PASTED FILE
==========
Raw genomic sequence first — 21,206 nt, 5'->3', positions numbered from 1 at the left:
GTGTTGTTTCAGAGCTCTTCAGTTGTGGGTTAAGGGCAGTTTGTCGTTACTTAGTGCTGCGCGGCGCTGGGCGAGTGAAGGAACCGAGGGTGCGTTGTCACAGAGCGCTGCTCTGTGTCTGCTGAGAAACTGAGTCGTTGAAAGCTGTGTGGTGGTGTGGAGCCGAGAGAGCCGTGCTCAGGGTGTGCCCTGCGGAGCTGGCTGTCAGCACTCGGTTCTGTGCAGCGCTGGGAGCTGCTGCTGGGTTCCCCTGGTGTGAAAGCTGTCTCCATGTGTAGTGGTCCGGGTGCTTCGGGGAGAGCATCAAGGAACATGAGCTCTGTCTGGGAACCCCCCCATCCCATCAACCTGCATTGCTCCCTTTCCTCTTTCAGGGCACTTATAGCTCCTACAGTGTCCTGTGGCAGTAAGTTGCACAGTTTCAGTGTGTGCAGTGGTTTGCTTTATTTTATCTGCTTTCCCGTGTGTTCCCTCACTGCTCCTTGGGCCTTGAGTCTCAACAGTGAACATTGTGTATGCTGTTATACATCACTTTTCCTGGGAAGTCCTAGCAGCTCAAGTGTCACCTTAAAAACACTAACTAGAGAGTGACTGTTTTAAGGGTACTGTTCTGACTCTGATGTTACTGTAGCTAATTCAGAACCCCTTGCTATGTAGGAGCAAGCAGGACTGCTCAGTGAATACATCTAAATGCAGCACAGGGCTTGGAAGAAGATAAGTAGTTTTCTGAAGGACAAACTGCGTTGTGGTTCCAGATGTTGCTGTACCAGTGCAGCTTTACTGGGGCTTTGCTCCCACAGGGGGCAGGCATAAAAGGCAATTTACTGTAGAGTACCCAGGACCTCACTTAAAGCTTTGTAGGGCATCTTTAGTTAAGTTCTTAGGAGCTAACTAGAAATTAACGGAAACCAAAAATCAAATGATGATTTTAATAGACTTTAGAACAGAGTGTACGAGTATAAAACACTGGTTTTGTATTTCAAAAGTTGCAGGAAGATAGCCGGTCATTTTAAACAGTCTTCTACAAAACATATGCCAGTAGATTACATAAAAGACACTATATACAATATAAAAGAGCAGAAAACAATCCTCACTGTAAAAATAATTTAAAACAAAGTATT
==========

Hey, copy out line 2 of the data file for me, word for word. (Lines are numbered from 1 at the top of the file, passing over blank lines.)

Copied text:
GTGTTGTTTCAGAGCTCTTCAGTTGTGGGTTAAGGGCAGTTTGTCGTTACTTAGTGCTGCGCGGCGCTGGGCGAGTGAAGGAACCGAGGGTGCGTTGTCACAGAGCGCTGCTCTGTGTCTGCTGAGAAACTGAGTCGTTGAAAGCTGTGTGGTGGTGTGGAGCCGAGAGAGCCGTGCTCAGGGTGTGCCCTGCGGAGCTGGCTGTCAGCACTCGGTTCTGTGCAGCGCTGGGAGCTGCTGCTGGGTTCCCCTGGTGTGAAAGCTGTCTCCATGTGTAGTGGTCCGGGTGCTTCGGGGAGAGCATCAAGGAACATGAGCTCTGTCTGGGAACCCCCCCATCCCATCAACCTGCATTGCTCCCTTTCCTCTTTCAGGGCACTTATAGCTCCTACAGTGTCCTGTGGCAGTAAGTTGCACAGTTTCAGTGTGTGCAGTGGTTTGCTTTATTTTATCTGCTTTCCCGTGTGTTCCCTCACTGCTCCTTGGGCCTTGAGTCTCAACAGTGAACATTGTGTATGCTGTTATACATCACTTTTCCTGGGAAGTCCTAGCAGCTCAAGTGTCACCTTAAAAACACTAACTAGAGAGTGACTGTTTTAAGGGTACTGTTCTGACTCTGATGTTACTGTAGCTAATTCAGAACCCCTTGCTATGTAGGAGCAAGCAGGACTGCTCAGTGAATACATCTAAATGCAGCACAGGGCTTGGAAGAAGATAAGTAGTTTTCTGAAGGACAAACTGCGTTGTGGTTCCAGATGTTGCTGTACCAGTGCAGCTTTACTGGGGCTTTGCTCCCACAGGGGGCAGGCATAAAAGGCAATTTACTGTAGAGTACCCAGGACCTCACTTAAAGCTTTGTAGGGCATCTTTAGTTAAGTTCTTAGGAGCTAACTAGAAATTAACGGAAACCAAAAATCAAATGATGATTTTAATAGACTTTAGAACAGAGTGTACGAGTATAAAACACTGGTTTTGTATTTCAAAAGTTGCAGGAAGATAGCCGGTCATTTTAAACAGTCTTCTACAAAACATATGCCAGTAGATTACATAAAAGACACTATATACAATATAAAAGAGCAGAAAACAATCCTCACTGTAAAAATAATTTAAAACAAAGTATT